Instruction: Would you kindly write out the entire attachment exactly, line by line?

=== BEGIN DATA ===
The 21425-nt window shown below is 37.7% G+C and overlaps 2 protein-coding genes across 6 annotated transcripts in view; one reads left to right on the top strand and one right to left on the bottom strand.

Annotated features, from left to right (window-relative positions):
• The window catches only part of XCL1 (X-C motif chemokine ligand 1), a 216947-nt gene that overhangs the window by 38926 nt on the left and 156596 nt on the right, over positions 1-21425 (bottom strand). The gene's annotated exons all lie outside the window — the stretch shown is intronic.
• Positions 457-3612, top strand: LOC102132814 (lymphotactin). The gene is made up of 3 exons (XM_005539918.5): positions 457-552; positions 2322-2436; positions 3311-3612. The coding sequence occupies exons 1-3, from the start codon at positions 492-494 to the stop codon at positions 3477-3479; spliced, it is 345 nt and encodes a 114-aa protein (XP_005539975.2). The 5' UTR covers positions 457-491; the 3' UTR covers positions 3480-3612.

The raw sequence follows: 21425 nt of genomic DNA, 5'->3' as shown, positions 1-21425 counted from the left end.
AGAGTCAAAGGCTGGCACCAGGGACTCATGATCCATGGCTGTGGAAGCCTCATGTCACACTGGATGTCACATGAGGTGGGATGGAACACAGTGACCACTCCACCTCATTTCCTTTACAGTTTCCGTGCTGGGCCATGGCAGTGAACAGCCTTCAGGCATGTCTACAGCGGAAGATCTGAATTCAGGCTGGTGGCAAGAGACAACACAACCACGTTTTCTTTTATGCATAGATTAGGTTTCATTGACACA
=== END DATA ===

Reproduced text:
The 21425-nt window shown below is 37.7% G+C and overlaps 2 protein-coding genes across 6 annotated transcripts in view; one reads left to right on the top strand and one right to left on the bottom strand.

Annotated features, from left to right (window-relative positions):
• The window catches only part of XCL1 (X-C motif chemokine ligand 1), a 216947-nt gene that overhangs the window by 38926 nt on the left and 156596 nt on the right, over positions 1-21425 (bottom strand). The gene's annotated exons all lie outside the window — the stretch shown is intronic.
• Positions 457-3612, top strand: LOC102132814 (lymphotactin). The gene is made up of 3 exons (XM_005539918.5): positions 457-552; positions 2322-2436; positions 3311-3612. The coding sequence occupies exons 1-3, from the start codon at positions 492-494 to the stop codon at positions 3477-3479; spliced, it is 345 nt and encodes a 114-aa protein (XP_005539975.2). The 5' UTR covers positions 457-491; the 3' UTR covers positions 3480-3612.

The raw sequence follows: 21425 nt of genomic DNA, 5'->3' as shown, positions 1-21425 counted from the left end.
AGAGTCAAAGGCTGGCACCAGGGACTCATGATCCATGGCTGTGGAAGCCTCATGTCACACTGGATGTCACATGAGGTGGGATGGAACACAGTGACCACTCCACCTCATTTCCTTTACAGTTTCCGTGCTGGGCCATGGCAGTGAACAGCCTTCAGGCATGTCTACAGCGGAAGATCTGAATTCAGGCTGGTGGCAAGAGACAACACAACCACGTTTTCTTTTATGCATAGATTAGGTTTCATTGACACA